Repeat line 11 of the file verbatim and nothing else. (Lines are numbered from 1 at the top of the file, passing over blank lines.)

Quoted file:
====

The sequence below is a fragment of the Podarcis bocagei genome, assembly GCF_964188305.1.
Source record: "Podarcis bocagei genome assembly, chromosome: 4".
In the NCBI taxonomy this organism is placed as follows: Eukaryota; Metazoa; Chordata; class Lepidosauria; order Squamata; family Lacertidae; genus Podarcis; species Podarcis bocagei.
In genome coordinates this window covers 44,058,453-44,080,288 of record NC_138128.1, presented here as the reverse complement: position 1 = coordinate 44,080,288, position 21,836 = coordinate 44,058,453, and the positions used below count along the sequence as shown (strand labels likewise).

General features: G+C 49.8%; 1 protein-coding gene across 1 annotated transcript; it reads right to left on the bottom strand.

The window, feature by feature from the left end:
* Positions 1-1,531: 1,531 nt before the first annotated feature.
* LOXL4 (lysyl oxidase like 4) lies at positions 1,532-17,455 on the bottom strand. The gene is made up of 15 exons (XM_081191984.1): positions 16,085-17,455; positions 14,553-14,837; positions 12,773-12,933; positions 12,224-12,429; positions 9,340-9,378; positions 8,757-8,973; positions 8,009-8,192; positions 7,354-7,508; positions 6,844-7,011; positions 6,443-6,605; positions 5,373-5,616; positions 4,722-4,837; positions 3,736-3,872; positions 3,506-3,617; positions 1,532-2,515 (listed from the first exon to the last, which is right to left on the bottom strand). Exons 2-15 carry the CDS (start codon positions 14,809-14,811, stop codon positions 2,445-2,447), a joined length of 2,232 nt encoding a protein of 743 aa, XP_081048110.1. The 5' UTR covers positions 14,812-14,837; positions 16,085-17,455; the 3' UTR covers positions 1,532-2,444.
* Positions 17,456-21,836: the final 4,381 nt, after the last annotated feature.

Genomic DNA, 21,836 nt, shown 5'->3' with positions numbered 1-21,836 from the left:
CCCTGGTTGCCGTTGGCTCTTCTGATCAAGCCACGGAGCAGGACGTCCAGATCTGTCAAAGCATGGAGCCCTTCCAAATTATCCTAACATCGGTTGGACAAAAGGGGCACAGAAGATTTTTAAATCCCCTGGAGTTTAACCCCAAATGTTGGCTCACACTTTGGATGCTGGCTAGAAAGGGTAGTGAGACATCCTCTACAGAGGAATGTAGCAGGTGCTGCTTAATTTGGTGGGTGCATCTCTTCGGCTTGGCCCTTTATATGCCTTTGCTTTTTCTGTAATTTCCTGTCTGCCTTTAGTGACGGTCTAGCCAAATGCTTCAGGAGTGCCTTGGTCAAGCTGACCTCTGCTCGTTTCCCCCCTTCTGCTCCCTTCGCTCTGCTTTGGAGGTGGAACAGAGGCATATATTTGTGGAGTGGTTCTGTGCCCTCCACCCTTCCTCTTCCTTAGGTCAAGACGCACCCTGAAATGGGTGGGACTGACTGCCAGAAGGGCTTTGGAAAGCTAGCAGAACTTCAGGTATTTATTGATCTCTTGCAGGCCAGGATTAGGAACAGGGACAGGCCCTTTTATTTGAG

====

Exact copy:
CCCTGGTTGCCGTTGGCTCTTCTGATCAAGCCACGGAGCAGGACGTCCAGATCTGTCAAAGCATGGAGCCCTTCCAAATTATCCTAACATCGGTTGGACAAAAGGGGCACAGAAGATTTTTAAATCCCCTGGAGTTTAACCCCAAATGTTGGCTCACACTTTGGATGCTGGCTAGAAAGGGTAGTGAGACATCCTCTACAGAGGAATGTAGCAGGTGCTGCTTAATTTGGTGGGTGCATCTCTTCGGCTTGGCCCTTTATATGCCTTTGCTTTTTCTGTAATTTCCTGTCTGCCTTTAGTGACGGTCTAGCCAAATGCTTCAGGAGTGCCTTGGTCAAGCTGACCTCTGCTCGTTTCCCCCCTTCTGCTCCCTTCGCTCTGCTTTGGAGGTGGAACAGAGGCATATATTTGTGGAGTGGTTCTGTGCCCTCCACCCTTCCTCTTCCTTAGGTCAAGACGCACCCTGAAATGGGTGGGACTGACTGCCAGAAGGGCTTTGGAAAGCTAGCAGAACTTCAGGTATTTATTGATCTCTTGCAGGCCAGGATTAGGAACAGGGACAGGCCCTTTTATTTGAG